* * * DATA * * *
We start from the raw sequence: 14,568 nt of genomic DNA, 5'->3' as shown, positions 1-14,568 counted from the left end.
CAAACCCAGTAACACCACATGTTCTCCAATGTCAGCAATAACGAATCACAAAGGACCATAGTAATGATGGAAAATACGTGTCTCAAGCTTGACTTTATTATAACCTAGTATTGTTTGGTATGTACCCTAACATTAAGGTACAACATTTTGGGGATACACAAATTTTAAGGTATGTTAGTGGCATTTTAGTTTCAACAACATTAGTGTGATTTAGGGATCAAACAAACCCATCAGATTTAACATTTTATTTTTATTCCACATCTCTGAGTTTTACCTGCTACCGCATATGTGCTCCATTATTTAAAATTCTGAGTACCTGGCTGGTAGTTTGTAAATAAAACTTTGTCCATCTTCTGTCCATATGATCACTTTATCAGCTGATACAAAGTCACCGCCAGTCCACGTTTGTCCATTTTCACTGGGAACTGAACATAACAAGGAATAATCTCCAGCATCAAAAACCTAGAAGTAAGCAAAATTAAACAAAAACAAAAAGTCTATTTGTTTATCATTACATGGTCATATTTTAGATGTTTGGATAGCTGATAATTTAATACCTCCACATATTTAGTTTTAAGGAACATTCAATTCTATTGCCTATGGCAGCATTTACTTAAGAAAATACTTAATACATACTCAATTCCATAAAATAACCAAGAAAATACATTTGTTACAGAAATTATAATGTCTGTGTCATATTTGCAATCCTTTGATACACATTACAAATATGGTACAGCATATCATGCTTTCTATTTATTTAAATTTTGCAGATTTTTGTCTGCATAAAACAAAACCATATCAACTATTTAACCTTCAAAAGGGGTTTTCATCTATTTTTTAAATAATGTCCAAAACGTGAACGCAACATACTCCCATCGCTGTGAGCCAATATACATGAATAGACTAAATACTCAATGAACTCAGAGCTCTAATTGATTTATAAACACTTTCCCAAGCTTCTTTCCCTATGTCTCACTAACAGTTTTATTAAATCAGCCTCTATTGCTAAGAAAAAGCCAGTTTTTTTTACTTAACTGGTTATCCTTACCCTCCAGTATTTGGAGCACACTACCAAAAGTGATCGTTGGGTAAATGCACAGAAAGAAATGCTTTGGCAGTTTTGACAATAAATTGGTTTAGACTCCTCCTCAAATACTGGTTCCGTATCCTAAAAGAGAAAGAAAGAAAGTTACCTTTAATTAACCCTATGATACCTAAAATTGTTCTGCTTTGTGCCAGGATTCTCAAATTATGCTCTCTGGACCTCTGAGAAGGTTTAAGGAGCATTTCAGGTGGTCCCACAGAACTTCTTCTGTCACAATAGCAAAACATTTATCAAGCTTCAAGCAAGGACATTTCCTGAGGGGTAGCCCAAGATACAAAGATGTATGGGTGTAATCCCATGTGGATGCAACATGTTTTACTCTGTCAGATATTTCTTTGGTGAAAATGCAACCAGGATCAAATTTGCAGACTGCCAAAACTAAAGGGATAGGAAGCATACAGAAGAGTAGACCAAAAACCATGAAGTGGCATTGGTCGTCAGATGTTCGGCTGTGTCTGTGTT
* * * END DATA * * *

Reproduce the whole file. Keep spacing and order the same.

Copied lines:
We start from the raw sequence: 14,568 nt of genomic DNA, 5'->3' as shown, positions 1-14,568 counted from the left end.
CAAACCCAGTAACACCACATGTTCTCCAATGTCAGCAATAACGAATCACAAAGGACCATAGTAATGATGGAAAATACGTGTCTCAAGCTTGACTTTATTATAACCTAGTATTGTTTGGTATGTACCCTAACATTAAGGTACAACATTTTGGGGATACACAAATTTTAAGGTATGTTAGTGGCATTTTAGTTTCAACAACATTAGTGTGATTTAGGGATCAAACAAACCCATCAGATTTAACATTTTATTTTTATTCCACATCTCTGAGTTTTACCTGCTACCGCATATGTGCTCCATTATTTAAAATTCTGAGTACCTGGCTGGTAGTTTGTAAATAAAACTTTGTCCATCTTCTGTCCATATGATCACTTTATCAGCTGATACAAAGTCACCGCCAGTCCACGTTTGTCCATTTTCACTGGGAACTGAACATAACAAGGAATAATCTCCAGCATCAAAAACCTAGAAGTAAGCAAAATTAAACAAAAACAAAAAGTCTATTTGTTTATCATTACATGGTCATATTTTAGATGTTTGGATAGCTGATAATTTAATACCTCCACATATTTAGTTTTAAGGAACATTCAATTCTATTGCCTATGGCAGCATTTACTTAAGAAAATACTTAATACATACTCAATTCCATAAAATAACCAAGAAAATACATTTGTTACAGAAATTATAATGTCTGTGTCATATTTGCAATCCTTTGATACACATTACAAATATGGTACAGCATATCATGCTTTCTATTTATTTAAATTTTGCAGATTTTTGTCTGCATAAAACAAAACCATATCAACTATTTAACCTTCAAAAGGGGTTTTCATCTATTTTTTAAATAATGTCCAAAACGTGAACGCAACATACTCCCATCGCTGTGAGCCAATATACATGAATAGACTAAATACTCAATGAACTCAGAGCTCTAATTGATTTATAAACACTTTCCCAAGCTTCTTTCCCTATGTCTCACTAACAGTTTTATTAAATCAGCCTCTATTGCTAAGAAAAAGCCAGTTTTTTTTACTTAACTGGTTATCCTTACCCTCCAGTATTTGGAGCACACTACCAAAAGTGATCGTTGGGTAAATGCACAGAAAGAAATGCTTTGGCAGTTTTGACAATAAATTGGTTTAGACTCCTCCTCAAATACTGGTTCCGTATCCTAAAAGAGAAAGAAAGAAAGTTACCTTTAATTAACCCTATGATACCTAAAATTGTTCTGCTTTGTGCCAGGATTCTCAAATTATGCTCTCTGGACCTCTGAGAAGGTTTAAGGAGCATTTCAGGTGGTCCCACAGAACTTCTTCTGTCACAATAGCAAAACATTTATCAAGCTTCAAGCAAGGACATTTCCTGAGGGGTAGCCCAAGATACAAAGATGTATGGGTGTAATCCCATGTGGATGCAACATGTTTTACTCTGTCAGATATTTCTTTGGTGAAAATGCAACCAGGATCAAATTTGCAGACTGCCAAAACTAAAGGGATAGGAAGCATACAGAAGAGTAGACCAAAAACCATGAAGTGGCATTGGTCGTCAGATGTTCGGCTGTGTCTGTGTT